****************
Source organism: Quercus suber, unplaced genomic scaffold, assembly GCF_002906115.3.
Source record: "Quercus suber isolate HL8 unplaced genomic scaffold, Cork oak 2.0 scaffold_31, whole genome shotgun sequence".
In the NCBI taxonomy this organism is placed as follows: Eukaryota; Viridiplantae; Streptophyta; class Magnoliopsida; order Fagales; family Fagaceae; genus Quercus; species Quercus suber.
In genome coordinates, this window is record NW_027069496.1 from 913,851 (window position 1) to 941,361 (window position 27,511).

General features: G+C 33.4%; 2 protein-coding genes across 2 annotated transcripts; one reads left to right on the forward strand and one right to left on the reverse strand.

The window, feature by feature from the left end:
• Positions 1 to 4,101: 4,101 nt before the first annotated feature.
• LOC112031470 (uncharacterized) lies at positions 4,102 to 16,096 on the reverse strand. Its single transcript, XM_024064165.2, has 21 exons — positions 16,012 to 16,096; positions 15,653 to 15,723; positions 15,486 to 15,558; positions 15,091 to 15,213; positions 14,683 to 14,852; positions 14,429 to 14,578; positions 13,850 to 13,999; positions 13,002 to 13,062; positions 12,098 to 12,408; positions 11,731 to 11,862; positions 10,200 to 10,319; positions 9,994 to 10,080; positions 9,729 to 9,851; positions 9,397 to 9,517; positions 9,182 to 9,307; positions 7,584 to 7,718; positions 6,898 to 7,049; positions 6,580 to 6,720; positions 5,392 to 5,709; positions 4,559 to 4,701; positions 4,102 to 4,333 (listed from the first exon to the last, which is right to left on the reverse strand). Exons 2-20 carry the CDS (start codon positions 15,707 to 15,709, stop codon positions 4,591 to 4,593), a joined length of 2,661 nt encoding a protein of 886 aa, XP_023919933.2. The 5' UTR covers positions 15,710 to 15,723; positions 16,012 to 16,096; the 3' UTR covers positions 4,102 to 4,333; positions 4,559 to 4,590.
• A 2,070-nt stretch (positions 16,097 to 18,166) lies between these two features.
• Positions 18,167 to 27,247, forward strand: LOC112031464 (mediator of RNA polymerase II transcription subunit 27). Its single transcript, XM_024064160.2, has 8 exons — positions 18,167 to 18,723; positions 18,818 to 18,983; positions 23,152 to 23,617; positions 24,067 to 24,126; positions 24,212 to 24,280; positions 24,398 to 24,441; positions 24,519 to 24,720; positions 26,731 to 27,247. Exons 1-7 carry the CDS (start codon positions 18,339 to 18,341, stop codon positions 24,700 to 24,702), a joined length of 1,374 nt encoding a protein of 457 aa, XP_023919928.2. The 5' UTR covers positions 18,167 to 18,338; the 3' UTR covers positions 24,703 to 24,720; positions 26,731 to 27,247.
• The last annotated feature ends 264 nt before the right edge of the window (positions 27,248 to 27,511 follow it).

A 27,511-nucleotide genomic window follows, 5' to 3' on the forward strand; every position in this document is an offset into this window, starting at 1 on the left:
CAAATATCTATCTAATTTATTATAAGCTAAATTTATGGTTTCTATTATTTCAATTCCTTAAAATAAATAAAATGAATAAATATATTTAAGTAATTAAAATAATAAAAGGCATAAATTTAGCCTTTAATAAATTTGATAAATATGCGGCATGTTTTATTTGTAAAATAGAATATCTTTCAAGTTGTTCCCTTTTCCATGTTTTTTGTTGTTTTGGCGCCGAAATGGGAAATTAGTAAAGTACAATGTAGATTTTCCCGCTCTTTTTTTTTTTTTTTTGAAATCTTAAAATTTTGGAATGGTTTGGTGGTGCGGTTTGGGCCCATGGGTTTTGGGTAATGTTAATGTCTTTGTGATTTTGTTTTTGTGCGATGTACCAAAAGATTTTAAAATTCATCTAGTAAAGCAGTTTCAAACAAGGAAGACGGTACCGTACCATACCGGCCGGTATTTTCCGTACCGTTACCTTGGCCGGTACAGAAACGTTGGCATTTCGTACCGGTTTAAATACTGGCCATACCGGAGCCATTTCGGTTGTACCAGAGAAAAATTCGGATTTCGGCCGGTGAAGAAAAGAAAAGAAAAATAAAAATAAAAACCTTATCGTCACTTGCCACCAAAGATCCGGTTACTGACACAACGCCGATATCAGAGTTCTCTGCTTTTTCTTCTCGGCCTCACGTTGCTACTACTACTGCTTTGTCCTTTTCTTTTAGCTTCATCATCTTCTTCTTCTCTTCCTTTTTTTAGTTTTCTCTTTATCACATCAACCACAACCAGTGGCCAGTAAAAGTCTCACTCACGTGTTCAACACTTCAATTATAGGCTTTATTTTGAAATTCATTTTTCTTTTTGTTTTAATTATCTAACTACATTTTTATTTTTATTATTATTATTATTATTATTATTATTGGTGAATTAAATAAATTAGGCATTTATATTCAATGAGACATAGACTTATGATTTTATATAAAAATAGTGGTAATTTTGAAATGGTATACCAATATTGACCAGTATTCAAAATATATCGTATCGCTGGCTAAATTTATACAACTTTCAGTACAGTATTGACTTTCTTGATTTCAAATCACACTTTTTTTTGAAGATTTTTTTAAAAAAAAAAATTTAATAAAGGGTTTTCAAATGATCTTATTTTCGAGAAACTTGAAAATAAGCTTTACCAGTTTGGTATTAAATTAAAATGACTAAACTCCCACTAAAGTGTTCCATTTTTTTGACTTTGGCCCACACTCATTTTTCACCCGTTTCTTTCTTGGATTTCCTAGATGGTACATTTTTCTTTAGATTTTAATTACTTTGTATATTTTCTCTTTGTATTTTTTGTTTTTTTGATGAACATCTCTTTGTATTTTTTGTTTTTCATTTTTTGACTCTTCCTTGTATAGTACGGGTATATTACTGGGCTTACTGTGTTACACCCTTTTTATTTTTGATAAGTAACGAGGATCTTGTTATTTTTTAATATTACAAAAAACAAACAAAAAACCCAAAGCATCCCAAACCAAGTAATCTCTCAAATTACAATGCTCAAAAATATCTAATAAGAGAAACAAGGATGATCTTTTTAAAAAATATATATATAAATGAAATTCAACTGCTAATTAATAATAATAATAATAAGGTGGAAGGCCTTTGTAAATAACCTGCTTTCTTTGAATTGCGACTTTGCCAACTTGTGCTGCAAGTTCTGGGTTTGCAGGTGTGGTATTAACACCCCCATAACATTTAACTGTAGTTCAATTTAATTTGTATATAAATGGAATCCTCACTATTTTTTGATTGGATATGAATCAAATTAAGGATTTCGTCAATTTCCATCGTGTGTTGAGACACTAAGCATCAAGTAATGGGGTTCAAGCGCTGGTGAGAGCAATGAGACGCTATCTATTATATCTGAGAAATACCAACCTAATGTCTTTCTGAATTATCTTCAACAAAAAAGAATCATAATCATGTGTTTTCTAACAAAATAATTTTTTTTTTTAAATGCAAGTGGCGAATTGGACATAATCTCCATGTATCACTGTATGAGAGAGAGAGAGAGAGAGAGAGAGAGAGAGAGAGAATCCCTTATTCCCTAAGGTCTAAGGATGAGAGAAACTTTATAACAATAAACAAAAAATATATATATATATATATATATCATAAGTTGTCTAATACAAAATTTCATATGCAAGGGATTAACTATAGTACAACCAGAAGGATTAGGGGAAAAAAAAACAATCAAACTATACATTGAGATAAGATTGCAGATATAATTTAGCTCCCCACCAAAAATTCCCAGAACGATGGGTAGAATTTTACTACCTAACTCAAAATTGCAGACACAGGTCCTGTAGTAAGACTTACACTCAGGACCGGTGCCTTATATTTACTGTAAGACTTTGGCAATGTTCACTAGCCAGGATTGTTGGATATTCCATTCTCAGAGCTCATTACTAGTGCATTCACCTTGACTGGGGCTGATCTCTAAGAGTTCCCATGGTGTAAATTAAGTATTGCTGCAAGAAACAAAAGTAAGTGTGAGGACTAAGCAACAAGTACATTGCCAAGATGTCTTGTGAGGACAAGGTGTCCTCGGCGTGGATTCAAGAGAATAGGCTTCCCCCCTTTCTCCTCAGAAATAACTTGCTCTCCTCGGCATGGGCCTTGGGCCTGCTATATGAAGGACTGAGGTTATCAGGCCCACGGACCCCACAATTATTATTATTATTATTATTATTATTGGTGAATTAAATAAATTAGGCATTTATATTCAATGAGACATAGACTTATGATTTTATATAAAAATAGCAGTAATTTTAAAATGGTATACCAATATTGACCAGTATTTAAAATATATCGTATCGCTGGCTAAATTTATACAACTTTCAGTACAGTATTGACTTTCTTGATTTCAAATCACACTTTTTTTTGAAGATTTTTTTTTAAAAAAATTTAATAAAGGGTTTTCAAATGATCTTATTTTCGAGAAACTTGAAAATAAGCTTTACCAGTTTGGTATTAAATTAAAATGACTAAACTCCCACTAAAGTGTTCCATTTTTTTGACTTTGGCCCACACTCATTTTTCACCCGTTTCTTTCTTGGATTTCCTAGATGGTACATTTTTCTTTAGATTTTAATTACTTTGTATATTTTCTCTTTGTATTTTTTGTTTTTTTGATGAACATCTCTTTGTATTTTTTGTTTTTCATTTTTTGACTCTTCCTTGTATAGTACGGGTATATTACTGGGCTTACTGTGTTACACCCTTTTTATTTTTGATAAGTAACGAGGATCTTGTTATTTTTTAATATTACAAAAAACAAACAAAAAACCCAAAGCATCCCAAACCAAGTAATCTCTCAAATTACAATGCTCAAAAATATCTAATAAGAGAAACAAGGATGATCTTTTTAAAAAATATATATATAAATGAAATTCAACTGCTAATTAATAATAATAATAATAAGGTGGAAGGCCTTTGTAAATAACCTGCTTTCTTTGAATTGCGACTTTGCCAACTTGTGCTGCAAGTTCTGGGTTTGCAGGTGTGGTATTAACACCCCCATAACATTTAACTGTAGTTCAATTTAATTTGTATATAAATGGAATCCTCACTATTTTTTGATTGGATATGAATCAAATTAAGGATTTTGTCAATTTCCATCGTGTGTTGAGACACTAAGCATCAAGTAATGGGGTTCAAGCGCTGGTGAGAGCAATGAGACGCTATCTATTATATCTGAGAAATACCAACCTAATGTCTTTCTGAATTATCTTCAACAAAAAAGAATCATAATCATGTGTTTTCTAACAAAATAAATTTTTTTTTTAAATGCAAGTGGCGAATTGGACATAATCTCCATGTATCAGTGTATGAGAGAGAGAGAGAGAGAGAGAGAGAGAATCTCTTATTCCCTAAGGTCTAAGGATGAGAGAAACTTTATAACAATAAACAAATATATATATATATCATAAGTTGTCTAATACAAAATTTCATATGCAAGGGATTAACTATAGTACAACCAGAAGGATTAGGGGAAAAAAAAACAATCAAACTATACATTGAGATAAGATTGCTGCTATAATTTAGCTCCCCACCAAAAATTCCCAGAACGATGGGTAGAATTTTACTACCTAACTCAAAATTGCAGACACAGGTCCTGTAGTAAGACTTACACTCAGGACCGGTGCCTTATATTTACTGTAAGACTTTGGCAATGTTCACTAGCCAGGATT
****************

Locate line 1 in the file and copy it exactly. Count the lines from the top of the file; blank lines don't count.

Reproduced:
Source organism: Quercus suber, unplaced genomic scaffold, assembly GCF_002906115.3.